The Green Tiger and the Bloody Boys

It was only a small band of men who were together just a short time during the War of 1812. Nevertheless, it's members performed exploits in the Niagara area that became the stuff of legends. They were known as the "Green Tigers or Bloody Boys".

On May 27, 1813, a strong American force captured Fort George at Niagara, now Niagara-on-the-Lake, and soon after had control of the whole Niagara Frontier. The British retreated to Burlington Bay. American troops pursued them, but were checked at the night battle of Stoney Creek on June 6. The invaders were now forced to retreat. They abandoned Fort Erie and other defence posts along the Niagara River, holding onto only Fort George and the adjacent town of Niagara along with, for a time, Queenston.

The British began to reoccupy the Niagara Peninsula, but did not feel strong enough to drive the enemy out of the fort, just as the Americans were not able to mount an offensive. It was a stalemate. However, all was not peaceful. Many inhabitants on this side of the Niagara River now found their homes and farms plunndered by American raiding parties. Even worse, many abled bodied men were taken prisoner.

Chief among the leaders of these marauders was Dr. Cyrenius Chapin, from Buffalo, who commanded his own troop of 50 mounted riflemen. Chapin saw his job as protecting Canadians from what he felt was British tyranny. For their part, the British became determined to rid the area of his terrorist attacks.

Accordingly, Lieutenant James FitzGibbon of the 49th Regiment asked for and recieved permission to form a hand picked corps to deal with these raiders. Those chosen were dressed in grey-green uniforms and trained in guerrilla warfare. They were nicknamed the "Green Tigers" or the "Bloody Boys" due to their fierceness in fighting and the colour of their uniforms. Along with having exceptional courage, each man was tireless, quick-witted and skilled at deception.

FitzGibbon was a brilliant tactician and an immensely popular leader. Irish -born and largely self educated, he had advanced in the army by merrit rather than in the usual way of purchasing rank. This had been mainly due to one of his first commanding officers, Isaac Brock, who recognized FitzGibbon's abilities and taught him leadership skills.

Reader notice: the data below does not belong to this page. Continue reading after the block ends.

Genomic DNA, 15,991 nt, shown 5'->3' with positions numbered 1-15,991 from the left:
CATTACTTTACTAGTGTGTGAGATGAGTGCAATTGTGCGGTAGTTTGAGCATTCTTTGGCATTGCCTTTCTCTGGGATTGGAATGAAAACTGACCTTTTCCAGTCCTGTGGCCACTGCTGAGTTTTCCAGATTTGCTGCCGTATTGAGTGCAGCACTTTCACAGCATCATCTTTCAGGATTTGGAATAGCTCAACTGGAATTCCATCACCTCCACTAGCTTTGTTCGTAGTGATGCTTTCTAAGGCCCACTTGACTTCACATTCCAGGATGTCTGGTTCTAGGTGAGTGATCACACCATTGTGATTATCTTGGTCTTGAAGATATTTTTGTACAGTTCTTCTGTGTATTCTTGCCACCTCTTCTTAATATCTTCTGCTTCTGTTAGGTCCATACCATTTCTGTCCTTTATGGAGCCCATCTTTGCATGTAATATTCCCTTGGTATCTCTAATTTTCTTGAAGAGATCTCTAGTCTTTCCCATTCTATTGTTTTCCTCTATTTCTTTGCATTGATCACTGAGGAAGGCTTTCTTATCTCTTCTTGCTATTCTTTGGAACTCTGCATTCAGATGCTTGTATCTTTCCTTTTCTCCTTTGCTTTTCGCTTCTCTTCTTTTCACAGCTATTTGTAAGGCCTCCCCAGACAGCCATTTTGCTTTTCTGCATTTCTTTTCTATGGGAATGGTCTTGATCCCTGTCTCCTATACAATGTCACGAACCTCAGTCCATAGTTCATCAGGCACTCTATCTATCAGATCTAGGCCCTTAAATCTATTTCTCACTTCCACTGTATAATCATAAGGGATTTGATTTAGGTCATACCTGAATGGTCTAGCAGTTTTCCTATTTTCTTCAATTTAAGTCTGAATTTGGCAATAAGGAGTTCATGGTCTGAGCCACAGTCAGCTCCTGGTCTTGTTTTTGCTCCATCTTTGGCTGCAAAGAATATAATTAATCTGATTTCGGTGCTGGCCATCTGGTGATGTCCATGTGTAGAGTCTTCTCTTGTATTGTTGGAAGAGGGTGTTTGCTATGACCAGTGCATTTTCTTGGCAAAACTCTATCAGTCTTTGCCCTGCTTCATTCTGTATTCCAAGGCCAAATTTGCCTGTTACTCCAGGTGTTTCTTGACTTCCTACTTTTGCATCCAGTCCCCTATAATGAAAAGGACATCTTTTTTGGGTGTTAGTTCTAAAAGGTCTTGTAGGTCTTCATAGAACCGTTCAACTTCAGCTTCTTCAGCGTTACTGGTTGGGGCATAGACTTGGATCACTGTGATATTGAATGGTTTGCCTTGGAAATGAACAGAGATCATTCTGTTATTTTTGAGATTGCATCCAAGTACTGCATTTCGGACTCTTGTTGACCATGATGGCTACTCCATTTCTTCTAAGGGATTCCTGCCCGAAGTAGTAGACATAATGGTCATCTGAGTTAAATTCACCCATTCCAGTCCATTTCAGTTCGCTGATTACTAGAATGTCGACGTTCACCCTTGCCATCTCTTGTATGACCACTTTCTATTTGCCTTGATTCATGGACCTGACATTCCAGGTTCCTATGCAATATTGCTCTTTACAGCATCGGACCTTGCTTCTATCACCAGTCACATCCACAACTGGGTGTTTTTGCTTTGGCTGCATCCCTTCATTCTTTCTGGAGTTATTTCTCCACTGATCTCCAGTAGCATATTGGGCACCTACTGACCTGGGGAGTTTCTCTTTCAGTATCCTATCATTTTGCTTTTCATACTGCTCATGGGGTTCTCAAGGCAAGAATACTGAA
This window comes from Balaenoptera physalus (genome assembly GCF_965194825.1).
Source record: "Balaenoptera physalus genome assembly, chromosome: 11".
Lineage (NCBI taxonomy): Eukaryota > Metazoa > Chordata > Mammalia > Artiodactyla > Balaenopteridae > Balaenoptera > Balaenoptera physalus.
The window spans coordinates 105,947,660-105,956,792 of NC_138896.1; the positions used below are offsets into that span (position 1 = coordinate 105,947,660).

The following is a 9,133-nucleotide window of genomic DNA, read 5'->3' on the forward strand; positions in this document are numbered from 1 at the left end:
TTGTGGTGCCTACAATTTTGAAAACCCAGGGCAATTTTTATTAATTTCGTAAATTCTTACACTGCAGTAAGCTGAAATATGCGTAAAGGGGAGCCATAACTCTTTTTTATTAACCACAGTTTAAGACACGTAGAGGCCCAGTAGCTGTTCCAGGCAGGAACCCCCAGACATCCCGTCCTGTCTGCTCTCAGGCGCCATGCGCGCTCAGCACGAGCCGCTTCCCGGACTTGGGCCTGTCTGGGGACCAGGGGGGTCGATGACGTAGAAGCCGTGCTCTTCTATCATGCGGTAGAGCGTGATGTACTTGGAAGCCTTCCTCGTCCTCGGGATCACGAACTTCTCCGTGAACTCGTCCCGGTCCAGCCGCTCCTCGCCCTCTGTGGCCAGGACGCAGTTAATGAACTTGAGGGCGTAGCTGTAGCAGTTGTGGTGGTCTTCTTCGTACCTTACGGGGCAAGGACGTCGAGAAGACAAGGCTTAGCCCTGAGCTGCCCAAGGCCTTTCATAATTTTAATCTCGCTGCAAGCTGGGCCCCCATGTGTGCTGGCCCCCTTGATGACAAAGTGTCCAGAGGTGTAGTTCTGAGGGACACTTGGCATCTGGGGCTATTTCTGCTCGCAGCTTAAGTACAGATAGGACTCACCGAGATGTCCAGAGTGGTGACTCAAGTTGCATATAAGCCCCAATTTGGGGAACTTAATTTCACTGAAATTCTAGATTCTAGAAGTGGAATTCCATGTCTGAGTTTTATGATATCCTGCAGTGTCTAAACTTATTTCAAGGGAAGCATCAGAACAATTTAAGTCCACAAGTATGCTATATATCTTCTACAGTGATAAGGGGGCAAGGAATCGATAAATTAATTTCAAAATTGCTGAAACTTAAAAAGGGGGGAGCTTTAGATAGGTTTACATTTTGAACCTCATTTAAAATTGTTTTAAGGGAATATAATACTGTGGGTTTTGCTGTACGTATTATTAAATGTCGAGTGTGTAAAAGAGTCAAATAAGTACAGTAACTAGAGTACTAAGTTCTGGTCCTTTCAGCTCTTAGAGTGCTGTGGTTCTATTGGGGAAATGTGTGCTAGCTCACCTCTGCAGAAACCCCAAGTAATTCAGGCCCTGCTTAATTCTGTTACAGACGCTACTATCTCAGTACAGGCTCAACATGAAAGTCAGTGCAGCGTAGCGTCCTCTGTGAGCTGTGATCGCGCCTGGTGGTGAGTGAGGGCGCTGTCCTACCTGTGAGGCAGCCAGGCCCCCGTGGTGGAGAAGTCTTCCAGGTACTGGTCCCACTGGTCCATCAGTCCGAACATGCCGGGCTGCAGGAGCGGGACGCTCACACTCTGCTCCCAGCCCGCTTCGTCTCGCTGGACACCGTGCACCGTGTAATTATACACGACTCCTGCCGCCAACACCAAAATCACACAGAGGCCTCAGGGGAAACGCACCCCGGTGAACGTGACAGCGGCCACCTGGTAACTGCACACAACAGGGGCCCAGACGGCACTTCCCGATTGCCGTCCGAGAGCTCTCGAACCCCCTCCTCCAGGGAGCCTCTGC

On June 19, 1813, while attempting to track down the elusive and despised Chapin, FitzGibbon had a narrow escape in what is now Niagara Falls. He and his men had learned that on that day the American raiders would possibly be travelling from Fort George to Chippawa along the Portage Road. The Green Tiger (FitzGibbon) hoped to ambush them at or near what was called the Crossroads - the junction of Lundy's Lane and Portage Road.

As he came down Lundy's Lane, FitzGibbon decided to leave his men hidden in some woods near what is now the Drummond Road intersection while he went on alone to reconnoitre. As he neared the Crossroads, a Mrs. Kerby, who lived at the corner, ran out to meet him. She told him that Chapin's men along with 150 American infantrymen, had just passed by.

FitzGibbon then noticed a horse, presumably belonging to one of Chapin's raiders, tied to a post in front of Denfield's Inn which was located on Portage Road, near Lundy's Lane. He entered the tavern and was immediately confronted by two Americans, one of whom was pointing a gun directly at him.

FitzGibbon took several steps toward the man extending his hand, pretending that he was an old acquaintance. Then, in a lighting move, he seized the rifle barrel and ordered the soldier to surrender. The American refused. His companion then took aim at FitzGibbon who, while he had the first rifle still clamped in his right hand, somehow managed to grab the second firearm with his left. Now locked in a struggle with both men, he dragged them outside while yelling at each to surrender.

Mrs. Kerby tried unsuccessfully to persuade two passersby to help FitzGibbon, while a small boy threw stones at the Americans. With his free hand, one of the soldiers then pulled FitzGibbon's sword from its scabbard. He was about to thrust it into FitzGibbon's chest when Mrs. Denfield, the innkeeper's wife who had been standing in the door holding her baby, ran up and kicked the sword out of his hand. When the soldier attempted to pick it up, she put her baby down , grabbed the sword and ran with it back to the Inn. Her husband now on the scene had helped FitzGibbon disarm the two Americans and take them prisoner. FitzGibbon the rejoined his men and they rode off.

As for the hated Chapin, he was finally captured at the Battle of Beaverdams five days later.